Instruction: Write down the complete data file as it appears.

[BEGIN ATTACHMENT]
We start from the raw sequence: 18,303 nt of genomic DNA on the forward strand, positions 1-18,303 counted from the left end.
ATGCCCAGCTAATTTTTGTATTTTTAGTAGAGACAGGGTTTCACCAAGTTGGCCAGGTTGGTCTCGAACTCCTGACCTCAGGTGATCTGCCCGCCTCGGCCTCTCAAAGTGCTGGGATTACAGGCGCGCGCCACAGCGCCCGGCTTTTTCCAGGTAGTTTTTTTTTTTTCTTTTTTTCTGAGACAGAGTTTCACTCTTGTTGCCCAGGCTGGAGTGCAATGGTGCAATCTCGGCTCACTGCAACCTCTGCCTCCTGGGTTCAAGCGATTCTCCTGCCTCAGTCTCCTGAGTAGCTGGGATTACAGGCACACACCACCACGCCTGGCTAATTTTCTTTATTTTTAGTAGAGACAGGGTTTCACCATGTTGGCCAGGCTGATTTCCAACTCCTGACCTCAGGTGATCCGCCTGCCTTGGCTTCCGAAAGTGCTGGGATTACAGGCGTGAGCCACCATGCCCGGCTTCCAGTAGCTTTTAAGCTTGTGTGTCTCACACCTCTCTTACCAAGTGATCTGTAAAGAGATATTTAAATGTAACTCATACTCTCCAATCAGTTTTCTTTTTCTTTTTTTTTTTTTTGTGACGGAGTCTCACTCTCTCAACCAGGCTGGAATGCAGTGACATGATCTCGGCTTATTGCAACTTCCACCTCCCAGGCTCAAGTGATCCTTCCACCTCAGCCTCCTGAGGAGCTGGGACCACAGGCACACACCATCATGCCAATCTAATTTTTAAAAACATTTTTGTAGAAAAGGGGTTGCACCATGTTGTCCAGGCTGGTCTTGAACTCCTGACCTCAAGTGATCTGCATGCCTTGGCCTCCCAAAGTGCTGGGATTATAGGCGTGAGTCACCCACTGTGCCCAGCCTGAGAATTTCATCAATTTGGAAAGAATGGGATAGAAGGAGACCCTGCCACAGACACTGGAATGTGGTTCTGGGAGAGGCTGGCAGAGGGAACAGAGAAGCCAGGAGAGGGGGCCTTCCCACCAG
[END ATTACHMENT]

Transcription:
We start from the raw sequence: 18,303 nt of genomic DNA on the forward strand, positions 1-18,303 counted from the left end.
ATGCCCAGCTAATTTTTGTATTTTTAGTAGAGACAGGGTTTCACCAAGTTGGCCAGGTTGGTCTCGAACTCCTGACCTCAGGTGATCTGCCCGCCTCGGCCTCTCAAAGTGCTGGGATTACAGGCGCGCGCCACAGCGCCCGGCTTTTTCCAGGTAGTTTTTTTTTTTTCTTTTTTTCTGAGACAGAGTTTCACTCTTGTTGCCCAGGCTGGAGTGCAATGGTGCAATCTCGGCTCACTGCAACCTCTGCCTCCTGGGTTCAAGCGATTCTCCTGCCTCAGTCTCCTGAGTAGCTGGGATTACAGGCACACACCACCACGCCTGGCTAATTTTCTTTATTTTTAGTAGAGACAGGGTTTCACCATGTTGGCCAGGCTGATTTCCAACTCCTGACCTCAGGTGATCCGCCTGCCTTGGCTTCCGAAAGTGCTGGGATTACAGGCGTGAGCCACCATGCCCGGCTTCCAGTAGCTTTTAAGCTTGTGTGTCTCACACCTCTCTTACCAAGTGATCTGTAAAGAGATATTTAAATGTAACTCATACTCTCCAATCAGTTTTCTTTTTCTTTTTTTTTTTTTTGTGACGGAGTCTCACTCTCTCAACCAGGCTGGAATGCAGTGACATGATCTCGGCTTATTGCAACTTCCACCTCCCAGGCTCAAGTGATCCTTCCACCTCAGCCTCCTGAGGAGCTGGGACCACAGGCACACACCATCATGCCAATCTAATTTTTAAAAACATTTTTGTAGAAAAGGGGTTGCACCATGTTGTCCAGGCTGGTCTTGAACTCCTGACCTCAAGTGATCTGCATGCCTTGGCCTCCCAAAGTGCTGGGATTATAGGCGTGAGTCACCCACTGTGCCCAGCCTGAGAATTTCATCAATTTGGAAAGAATGGGATAGAAGGAGACCCTGCCACAGACACTGGAATGTGGTTCTGGGAGAGGCTGGCAGAGGGAACAGAGAAGCCAGGAGAGGGGGCCTTCCCACCAG